Small gym, and a beautiful rooftop patio and garden
The main features of the hotel really are the service, the design, and the ultra-comfortable rooms. Beyond that, there's a rooftop patio that offers panoramic views of the city, but it's only open during warm months; the well-maintained area has red-cushioned lounge chairs and a table with chairs surrounded by potted plants and flowers. There's also an in-house gym, but it's extremely small. The hotel sells day passes to the Boston Sports Club across the street or the nearby Sports Club/LA. There's no pool and the hot tub is not always available for use. Fresh fruit, like apples and oranges, are set out on every floor.
A sophisticated scene more geared toward romance and business than parenting
The hotel is a fabulously romantic place, an ideal spot for a couple to get away for the weekend; it's not really geared towards bringing the family. However, connecting rooms are available, which is a plus for families. The restaurant, Mooo...., which has a lively nightlife scene, lacks a kids' menu. Both cribs and rollaway beds cost extra.
The hotel happily welcomes "well-behaved" dogs.
Mooo.... a modern steakhouse
The on-site restaurant, Mooo...., offers classic steakhouse dishes with modern twists by Chef Jamie Mammano. Open for breakfast, lunch and dinner, guests can have all options as room service; it's not cheap, but if you're looking to splurge you won't be disappointed. If you head downstairs to the restaurant, it's an elegant, sleek space with earth-tone seating and large monochrome photos of cows. There's a private dining area, the Wine Cellar, where the hotel can arrange parties and events in a room lined with bottles of wine. But if you want to venture outward, there are countless food options within easy walking distance.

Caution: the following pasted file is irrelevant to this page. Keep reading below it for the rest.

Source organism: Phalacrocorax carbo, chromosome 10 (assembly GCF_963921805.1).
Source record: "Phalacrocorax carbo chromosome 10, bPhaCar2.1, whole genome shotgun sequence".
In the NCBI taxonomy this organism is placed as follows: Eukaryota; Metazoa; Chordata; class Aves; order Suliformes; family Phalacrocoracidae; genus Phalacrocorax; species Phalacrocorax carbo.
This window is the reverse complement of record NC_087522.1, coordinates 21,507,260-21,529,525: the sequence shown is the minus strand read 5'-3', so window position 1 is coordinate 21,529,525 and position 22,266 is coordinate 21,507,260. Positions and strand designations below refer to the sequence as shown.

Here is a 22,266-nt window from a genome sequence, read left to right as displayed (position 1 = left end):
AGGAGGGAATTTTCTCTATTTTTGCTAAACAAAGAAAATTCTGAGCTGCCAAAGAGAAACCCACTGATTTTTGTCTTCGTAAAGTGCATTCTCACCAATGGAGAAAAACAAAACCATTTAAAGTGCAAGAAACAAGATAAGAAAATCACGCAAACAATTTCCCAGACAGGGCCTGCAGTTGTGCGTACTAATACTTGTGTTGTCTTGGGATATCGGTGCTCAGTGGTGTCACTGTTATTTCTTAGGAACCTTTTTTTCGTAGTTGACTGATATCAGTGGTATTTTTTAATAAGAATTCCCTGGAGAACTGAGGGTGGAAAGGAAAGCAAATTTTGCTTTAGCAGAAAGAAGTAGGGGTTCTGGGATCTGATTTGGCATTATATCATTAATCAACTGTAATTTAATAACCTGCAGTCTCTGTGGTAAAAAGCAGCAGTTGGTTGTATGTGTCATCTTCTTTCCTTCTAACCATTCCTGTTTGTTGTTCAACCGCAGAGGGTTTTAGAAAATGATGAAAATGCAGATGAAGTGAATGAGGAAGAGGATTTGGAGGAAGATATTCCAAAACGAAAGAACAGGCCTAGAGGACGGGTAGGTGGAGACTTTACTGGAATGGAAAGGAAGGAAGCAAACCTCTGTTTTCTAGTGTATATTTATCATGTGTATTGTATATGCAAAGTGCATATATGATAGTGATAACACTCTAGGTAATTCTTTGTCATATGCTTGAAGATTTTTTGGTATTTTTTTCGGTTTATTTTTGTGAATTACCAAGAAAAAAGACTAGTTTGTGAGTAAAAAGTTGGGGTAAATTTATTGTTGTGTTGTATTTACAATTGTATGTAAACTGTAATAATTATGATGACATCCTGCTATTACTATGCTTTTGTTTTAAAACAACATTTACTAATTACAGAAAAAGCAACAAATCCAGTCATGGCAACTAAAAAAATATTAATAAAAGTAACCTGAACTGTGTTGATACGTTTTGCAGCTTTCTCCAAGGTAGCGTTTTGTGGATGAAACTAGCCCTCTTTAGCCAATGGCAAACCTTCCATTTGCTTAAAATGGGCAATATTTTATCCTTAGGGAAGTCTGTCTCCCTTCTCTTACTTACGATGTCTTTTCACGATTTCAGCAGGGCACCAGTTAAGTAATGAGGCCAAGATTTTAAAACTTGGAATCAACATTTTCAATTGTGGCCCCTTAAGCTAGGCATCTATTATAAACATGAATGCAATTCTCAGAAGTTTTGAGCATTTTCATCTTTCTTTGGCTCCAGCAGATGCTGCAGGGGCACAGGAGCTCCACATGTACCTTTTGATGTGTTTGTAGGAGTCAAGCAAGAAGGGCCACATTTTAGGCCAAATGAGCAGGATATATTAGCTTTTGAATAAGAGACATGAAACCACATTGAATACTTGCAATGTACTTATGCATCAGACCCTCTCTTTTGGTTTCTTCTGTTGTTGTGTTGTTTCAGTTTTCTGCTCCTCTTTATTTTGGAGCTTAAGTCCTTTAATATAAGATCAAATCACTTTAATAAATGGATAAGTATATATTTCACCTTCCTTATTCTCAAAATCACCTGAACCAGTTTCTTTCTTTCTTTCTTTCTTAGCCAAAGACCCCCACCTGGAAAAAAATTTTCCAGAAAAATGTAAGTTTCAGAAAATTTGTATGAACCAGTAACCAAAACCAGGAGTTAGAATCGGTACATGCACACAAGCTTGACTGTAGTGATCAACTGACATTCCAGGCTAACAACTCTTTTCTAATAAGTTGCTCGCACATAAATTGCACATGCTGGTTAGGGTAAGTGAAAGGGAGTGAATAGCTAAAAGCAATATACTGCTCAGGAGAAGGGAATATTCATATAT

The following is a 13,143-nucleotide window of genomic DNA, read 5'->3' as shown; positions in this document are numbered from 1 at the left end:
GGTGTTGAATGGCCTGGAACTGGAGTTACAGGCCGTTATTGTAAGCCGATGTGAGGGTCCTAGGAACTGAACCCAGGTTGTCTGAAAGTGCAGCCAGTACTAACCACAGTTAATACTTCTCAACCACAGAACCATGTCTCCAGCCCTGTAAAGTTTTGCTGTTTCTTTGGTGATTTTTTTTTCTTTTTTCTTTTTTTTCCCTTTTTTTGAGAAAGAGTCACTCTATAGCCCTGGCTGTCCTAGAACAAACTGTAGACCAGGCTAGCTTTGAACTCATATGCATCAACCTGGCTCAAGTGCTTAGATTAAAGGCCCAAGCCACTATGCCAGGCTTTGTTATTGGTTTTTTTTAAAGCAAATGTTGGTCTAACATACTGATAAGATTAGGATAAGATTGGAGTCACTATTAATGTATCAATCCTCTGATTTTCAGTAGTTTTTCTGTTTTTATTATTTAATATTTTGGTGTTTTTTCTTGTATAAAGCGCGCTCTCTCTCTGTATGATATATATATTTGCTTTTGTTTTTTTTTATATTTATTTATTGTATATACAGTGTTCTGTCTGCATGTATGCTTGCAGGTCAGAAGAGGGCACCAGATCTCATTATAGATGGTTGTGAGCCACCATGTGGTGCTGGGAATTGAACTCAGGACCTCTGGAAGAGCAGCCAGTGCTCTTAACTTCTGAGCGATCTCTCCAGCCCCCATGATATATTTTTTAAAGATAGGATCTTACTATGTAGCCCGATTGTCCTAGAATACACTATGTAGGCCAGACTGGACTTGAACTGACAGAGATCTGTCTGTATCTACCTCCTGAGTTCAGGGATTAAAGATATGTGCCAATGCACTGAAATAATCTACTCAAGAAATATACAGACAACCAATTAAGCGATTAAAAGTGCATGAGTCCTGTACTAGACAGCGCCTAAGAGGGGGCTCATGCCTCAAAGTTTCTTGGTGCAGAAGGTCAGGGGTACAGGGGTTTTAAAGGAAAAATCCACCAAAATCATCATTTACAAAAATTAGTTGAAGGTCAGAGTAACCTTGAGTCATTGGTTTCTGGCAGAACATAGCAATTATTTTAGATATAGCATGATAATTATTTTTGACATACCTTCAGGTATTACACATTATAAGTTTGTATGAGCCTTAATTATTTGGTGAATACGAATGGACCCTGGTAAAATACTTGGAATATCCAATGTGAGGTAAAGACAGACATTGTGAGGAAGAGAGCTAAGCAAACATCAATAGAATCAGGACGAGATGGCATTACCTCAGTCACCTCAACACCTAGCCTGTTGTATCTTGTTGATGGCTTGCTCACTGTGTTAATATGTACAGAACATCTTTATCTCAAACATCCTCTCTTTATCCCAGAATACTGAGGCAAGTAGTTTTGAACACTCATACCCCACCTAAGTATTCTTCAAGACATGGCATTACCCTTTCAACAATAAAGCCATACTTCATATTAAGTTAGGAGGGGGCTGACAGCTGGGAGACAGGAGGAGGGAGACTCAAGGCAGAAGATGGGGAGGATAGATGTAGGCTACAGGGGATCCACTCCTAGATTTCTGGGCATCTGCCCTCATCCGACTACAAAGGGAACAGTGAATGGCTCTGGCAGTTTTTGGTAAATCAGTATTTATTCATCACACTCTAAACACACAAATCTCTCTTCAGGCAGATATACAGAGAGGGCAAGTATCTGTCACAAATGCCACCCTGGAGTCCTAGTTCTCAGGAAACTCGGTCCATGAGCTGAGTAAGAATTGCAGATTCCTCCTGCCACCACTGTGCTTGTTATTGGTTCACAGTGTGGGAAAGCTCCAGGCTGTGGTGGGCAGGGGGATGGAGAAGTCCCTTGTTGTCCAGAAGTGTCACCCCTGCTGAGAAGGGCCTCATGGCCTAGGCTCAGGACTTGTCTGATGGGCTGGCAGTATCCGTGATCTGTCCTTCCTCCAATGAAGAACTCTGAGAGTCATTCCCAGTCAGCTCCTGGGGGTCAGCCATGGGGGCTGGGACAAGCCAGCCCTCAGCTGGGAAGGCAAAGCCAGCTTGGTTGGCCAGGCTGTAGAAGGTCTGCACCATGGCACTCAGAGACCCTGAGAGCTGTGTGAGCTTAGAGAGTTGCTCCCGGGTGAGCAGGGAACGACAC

A 63-room upscale hotel with exquisite service and sleek décor in the residential Beacon Hill, Fifteen Beacon (or XV Beacon) offers a luxury boutique experience. The building, built in 1903, blends historic New England elegance with modern, minimalist design and high-tech amenities. Rooms are spacious (with stylishly masculine decor) and expert concierges make this hotel a great fit for discerning business or leisure travelers.